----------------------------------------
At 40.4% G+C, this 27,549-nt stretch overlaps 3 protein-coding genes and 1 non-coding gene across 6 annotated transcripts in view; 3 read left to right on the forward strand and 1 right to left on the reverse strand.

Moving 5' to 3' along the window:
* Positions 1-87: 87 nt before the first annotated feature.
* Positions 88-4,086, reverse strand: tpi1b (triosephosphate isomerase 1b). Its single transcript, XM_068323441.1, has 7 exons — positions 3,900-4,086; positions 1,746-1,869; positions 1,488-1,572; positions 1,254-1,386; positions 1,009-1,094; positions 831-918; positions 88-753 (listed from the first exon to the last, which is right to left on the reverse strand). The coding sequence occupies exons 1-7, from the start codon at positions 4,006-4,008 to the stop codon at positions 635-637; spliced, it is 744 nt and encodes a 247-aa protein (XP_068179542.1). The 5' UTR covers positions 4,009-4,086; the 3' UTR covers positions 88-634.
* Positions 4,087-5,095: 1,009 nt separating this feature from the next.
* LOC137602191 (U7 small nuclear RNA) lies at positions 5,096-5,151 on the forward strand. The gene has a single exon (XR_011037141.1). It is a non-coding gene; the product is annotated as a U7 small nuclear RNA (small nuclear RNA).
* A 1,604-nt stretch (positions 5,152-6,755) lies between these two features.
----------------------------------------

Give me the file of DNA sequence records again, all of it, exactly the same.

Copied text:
At 40.4% G+C, this 27,549-nt stretch overlaps 3 protein-coding genes and 1 non-coding gene across 6 annotated transcripts in view; 3 read left to right on the forward strand and 1 right to left on the reverse strand.

Moving 5' to 3' along the window:
* Positions 1-87: 87 nt before the first annotated feature.
* Positions 88-4,086, reverse strand: tpi1b (triosephosphate isomerase 1b). Its single transcript, XM_068323441.1, has 7 exons — positions 3,900-4,086; positions 1,746-1,869; positions 1,488-1,572; positions 1,254-1,386; positions 1,009-1,094; positions 831-918; positions 88-753 (listed from the first exon to the last, which is right to left on the reverse strand). The coding sequence occupies exons 1-7, from the start codon at positions 4,006-4,008 to the stop codon at positions 635-637; spliced, it is 744 nt and encodes a 247-aa protein (XP_068179542.1). The 5' UTR covers positions 4,009-4,086; the 3' UTR covers positions 88-634.
* Positions 4,087-5,095: 1,009 nt separating this feature from the next.
* LOC137602191 (U7 small nuclear RNA) lies at positions 5,096-5,151 on the forward strand. The gene has a single exon (XR_011037141.1). It is a non-coding gene; the product is annotated as a U7 small nuclear RNA (small nuclear RNA).
* A 1,604-nt stretch (positions 5,152-6,755) lies between these two features.